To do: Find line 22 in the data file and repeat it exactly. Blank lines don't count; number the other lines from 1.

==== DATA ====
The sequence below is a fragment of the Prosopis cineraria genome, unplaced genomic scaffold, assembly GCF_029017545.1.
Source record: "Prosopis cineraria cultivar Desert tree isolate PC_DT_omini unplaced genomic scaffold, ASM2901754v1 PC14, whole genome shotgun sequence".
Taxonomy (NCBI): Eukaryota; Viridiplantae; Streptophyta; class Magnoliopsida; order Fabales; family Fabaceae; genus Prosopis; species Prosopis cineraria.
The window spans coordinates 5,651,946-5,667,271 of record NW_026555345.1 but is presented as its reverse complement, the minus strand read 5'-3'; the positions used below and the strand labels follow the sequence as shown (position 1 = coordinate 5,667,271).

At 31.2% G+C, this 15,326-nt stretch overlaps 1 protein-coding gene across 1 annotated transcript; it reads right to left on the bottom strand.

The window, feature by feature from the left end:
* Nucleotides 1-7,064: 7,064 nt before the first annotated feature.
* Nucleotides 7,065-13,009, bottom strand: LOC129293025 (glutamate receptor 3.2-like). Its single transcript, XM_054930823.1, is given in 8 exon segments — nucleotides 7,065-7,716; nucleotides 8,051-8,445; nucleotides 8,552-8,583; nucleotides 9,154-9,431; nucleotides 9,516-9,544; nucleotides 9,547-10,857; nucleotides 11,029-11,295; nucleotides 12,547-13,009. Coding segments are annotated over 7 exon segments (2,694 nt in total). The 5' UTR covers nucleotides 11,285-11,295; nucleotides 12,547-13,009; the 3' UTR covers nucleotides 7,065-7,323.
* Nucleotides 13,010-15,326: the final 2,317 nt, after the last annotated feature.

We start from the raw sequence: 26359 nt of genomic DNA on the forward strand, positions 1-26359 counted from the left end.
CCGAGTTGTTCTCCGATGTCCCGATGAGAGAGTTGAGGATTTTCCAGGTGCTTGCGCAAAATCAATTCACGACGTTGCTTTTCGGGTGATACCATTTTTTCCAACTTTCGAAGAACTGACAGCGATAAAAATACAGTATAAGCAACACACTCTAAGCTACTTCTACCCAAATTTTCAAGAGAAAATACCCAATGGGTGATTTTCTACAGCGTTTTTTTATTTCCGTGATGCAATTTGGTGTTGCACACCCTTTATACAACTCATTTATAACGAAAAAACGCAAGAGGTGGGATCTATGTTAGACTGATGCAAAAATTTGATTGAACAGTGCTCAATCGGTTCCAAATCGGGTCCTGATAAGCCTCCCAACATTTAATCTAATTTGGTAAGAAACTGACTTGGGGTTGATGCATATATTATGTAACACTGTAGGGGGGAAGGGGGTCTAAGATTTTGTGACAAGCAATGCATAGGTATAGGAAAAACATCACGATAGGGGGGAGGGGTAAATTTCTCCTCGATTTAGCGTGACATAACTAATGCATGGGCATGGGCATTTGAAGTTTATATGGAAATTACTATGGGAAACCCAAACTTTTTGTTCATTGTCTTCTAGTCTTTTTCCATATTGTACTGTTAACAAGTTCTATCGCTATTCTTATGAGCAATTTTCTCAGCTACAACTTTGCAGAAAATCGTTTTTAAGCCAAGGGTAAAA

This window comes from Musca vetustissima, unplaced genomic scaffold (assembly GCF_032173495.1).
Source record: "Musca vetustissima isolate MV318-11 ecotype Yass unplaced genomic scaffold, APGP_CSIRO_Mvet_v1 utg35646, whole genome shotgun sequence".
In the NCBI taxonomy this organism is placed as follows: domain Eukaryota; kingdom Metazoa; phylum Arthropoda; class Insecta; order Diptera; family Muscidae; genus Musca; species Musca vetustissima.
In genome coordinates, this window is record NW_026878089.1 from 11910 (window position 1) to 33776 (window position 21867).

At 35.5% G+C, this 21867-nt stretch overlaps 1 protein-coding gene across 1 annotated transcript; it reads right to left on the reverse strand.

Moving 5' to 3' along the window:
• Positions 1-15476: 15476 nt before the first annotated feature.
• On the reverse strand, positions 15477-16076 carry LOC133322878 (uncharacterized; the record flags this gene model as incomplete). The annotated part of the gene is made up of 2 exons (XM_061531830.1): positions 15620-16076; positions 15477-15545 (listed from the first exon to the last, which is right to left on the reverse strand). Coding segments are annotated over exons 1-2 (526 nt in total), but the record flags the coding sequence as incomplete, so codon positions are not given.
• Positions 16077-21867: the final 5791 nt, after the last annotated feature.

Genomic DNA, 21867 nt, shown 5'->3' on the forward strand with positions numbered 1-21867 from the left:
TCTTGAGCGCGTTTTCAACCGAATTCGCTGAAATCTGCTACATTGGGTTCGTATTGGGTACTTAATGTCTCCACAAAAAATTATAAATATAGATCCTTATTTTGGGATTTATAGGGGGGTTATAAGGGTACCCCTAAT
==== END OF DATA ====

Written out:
TCTTGAGCGCGTTTTCAACCGAATTCGCTGAAATCTGCTACATTGGGTTCGTATTGGGTACTTAATGTCTCCACAAAAAATTATAAATATAGATCCTTATTTTGGGATTTATAGGGGGGTTATAAGGGTACCCCTAAT